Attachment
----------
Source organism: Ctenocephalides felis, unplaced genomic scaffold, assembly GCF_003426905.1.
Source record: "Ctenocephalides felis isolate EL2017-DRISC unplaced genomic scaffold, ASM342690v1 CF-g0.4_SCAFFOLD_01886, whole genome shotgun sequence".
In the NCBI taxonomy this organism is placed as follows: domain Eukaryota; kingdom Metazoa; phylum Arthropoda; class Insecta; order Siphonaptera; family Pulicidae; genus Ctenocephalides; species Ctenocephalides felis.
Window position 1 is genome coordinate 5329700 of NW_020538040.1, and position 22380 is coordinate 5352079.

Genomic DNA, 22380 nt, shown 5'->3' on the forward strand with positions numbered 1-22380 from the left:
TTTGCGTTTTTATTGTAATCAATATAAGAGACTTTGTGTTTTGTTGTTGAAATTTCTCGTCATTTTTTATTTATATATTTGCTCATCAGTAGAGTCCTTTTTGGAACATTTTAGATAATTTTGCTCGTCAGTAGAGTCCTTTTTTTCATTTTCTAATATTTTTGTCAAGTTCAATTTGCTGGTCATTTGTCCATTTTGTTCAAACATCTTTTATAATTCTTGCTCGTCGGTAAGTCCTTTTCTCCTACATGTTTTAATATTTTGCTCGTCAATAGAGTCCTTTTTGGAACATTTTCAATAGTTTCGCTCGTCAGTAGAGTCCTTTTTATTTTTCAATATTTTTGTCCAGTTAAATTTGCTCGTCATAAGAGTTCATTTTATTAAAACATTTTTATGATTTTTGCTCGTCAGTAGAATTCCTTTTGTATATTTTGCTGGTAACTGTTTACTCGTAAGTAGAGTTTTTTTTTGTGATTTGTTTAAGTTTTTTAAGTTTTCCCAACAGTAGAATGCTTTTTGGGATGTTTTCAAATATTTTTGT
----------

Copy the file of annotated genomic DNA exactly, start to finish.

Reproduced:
Source organism: Ctenocephalides felis, unplaced genomic scaffold, assembly GCF_003426905.1.
Source record: "Ctenocephalides felis isolate EL2017-DRISC unplaced genomic scaffold, ASM342690v1 CF-g0.4_SCAFFOLD_01886, whole genome shotgun sequence".
In the NCBI taxonomy this organism is placed as follows: domain Eukaryota; kingdom Metazoa; phylum Arthropoda; class Insecta; order Siphonaptera; family Pulicidae; genus Ctenocephalides; species Ctenocephalides felis.
Window position 1 is genome coordinate 5329700 of NW_020538040.1, and position 22380 is coordinate 5352079.

Genomic DNA, 22380 nt, shown 5'->3' on the forward strand with positions numbered 1-22380 from the left:
TTTGCGTTTTTATTGTAATCAATATAAGAGACTTTGTGTTTTGTTGTTGAAATTTCTCGTCATTTTTTATTTATATATTTGCTCATCAGTAGAGTCCTTTTTGGAACATTTTAGATAATTTTGCTCGTCAGTAGAGTCCTTTTTTTCATTTTCTAATATTTTTGTCAAGTTCAATTTGCTGGTCATTTGTCCATTTTGTTCAAACATCTTTTATAATTCTTGCTCGTCGGTAAGTCCTTTTCTCCTACATGTTTTAATATTTTGCTCGTCAATAGAGTCCTTTTTGGAACATTTTCAATAGTTTCGCTCGTCAGTAGAGTCCTTTTTATTTTTCAATATTTTTGTCCAGTTAAATTTGCTCGTCATAAGAGTTCATTTTATTAAAACATTTTTATGATTTTTGCTCGTCAGTAGAATTCCTTTTGTATATTTTGCTGGTAACTGTTTACTCGTAAGTAGAGTTTTTTTTTGTGATTTGTTTAAGTTTTTTAAGTTTTCCCAACAGTAGAATGCTTTTTGGGATGTTTTCAAATATTTTTGT